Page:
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All things must pass: Adam Dunn singled (!) home Nick Johnson with the go-ahead run in the bottom of the 8th, and Joel Hanrahan closed out (!) the Pittsburgh 9th to give the Nats their first win (!) in 8 games.
Even with the win, Washington sits six-and-a-half games out of second-to-last place in the NL East, and on the season have an amazing 125-run run-differential-differential with the Los Angeles Dodgers — that’s nearly a three-run run differential differential per game.
Think anywhere on the planet there’s a baseball nerd so nerdulous that he keeps track of per game run differential differentials?
The Wizards have brought in Randy Wittman as an assistant to Flip Saunders. Wittman was a number one pick of the franchise, then the better-named Bullets, back in 1983. Don’t call it a comeback, however. Wittman was traded to the Atlanta Hawks right after the draft for Tom McMillen, one of many young-for-old swaps engineered by Bullets GM Bob Ferry.
Like pretty much all coaches, Wittman played for Bobby Knight. I wonder how Bobby Knight would treat the sort of player who wouldn’t come out of the locker room until the middle of the second quarter and then tell the Coach he was ready to play. Maybe now we’ll find out!
“Chang We Can Believe In!”
A proposed sign to bring to Saturday’s DC United game to celebrate carpetbagger developer Victor MacFarlane‘s selling out ownership shares to Will Chang, taken from a commenter on the Washington Post’s soccer blog.
All the best writing is in the comment sections…
Crisis? What crisis?
For this week’s Cheap Seats column, crisis management guru Eric Dezenhall graciously gave me a crisis management guru’s outlook on why Dan Snyder and Ted Lerner aren’t beloved by sports fans here and anywhere. Dezenhall has helped folks at Exxon/Mobil and Enron when the going go tough, but he admits that, because of their set ways, there isn’t much anybody in his field could do to make either Snyder or Lerner look better.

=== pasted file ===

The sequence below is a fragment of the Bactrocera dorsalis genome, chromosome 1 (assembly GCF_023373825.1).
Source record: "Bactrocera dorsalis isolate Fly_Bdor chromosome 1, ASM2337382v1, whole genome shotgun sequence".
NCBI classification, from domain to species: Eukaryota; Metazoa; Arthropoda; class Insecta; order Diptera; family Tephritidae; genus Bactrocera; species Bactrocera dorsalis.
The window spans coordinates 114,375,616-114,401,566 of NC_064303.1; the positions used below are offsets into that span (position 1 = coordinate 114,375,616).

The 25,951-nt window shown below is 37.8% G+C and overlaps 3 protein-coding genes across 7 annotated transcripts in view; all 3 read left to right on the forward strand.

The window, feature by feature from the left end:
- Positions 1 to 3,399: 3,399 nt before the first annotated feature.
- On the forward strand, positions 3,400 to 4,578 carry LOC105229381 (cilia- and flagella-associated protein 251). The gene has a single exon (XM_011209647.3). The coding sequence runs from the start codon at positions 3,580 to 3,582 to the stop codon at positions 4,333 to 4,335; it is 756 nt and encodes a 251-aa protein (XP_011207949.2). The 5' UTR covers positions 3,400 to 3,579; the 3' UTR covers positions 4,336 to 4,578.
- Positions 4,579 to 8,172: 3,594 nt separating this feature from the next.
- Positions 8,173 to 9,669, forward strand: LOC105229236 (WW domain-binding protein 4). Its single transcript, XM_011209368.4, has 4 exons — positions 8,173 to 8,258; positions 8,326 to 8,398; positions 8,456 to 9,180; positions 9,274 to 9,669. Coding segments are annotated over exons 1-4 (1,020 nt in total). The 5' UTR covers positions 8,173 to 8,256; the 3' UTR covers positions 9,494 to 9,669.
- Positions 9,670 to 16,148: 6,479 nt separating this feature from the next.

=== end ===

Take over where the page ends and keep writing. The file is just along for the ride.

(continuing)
“Everybody thinks there’s some sort of magic PR you can use to fool everybody,” Dezenhall told me. “That doesn’t exist. Absent actions, nothing changes.”
The surest action a sports owner can use to get out of a PR crisis? “Win,” Dezenhall says. “That always works.”
Then again, if Snyder changed the team’s name, his approval rating would spike. Wouldn’t it?
I love my neighborhood pool at the Upshur Rec Center.
So, what with the mysterious recent firing of former Department of Parks and Recreation head Clark Ray, I was worried that Upshur might not be opening this Memorial Day weekend, as public pools in DC started doing under Clark Ray, and as public pools anyplace with an efficient government do.
I was even more worried when I went to the DPR Web site, which said Upshur will be opening on June 2…2007.
So I went old school and called up DPR on my rotary dial phone and whoever answered in the aquatics division promised me that, Ray or no Ray, Upshur Pool will open for the season at noon tomorrow.
Just like it’s the suburbs!
I just got a press release from DCAC for a new photo exhibit called “The Twelfth Man.”
According to the blurb the photos “address alternative mythologies of play and maleness through varying degrees of agency that offer compelling recapitulations of boyhood informed by the development of a virtual, cyber world, as well as humorous respite from the mundane obstacles of adult life.”
I don’t know what that means, but my sense is this 12th Man isn’t a tribute to the sort of crowd support the Pittsburgh Steelers got last year at FedExField. The exhibit runs June 12-July 12.
With a little over a minute left in Carolina’s loss last night to the Penguins, the Hurricanes’ forward Patrick Eaves did something quite righteous.
He fought Satan!
And he got penalized for it! Five minutes! For fighting Satan!
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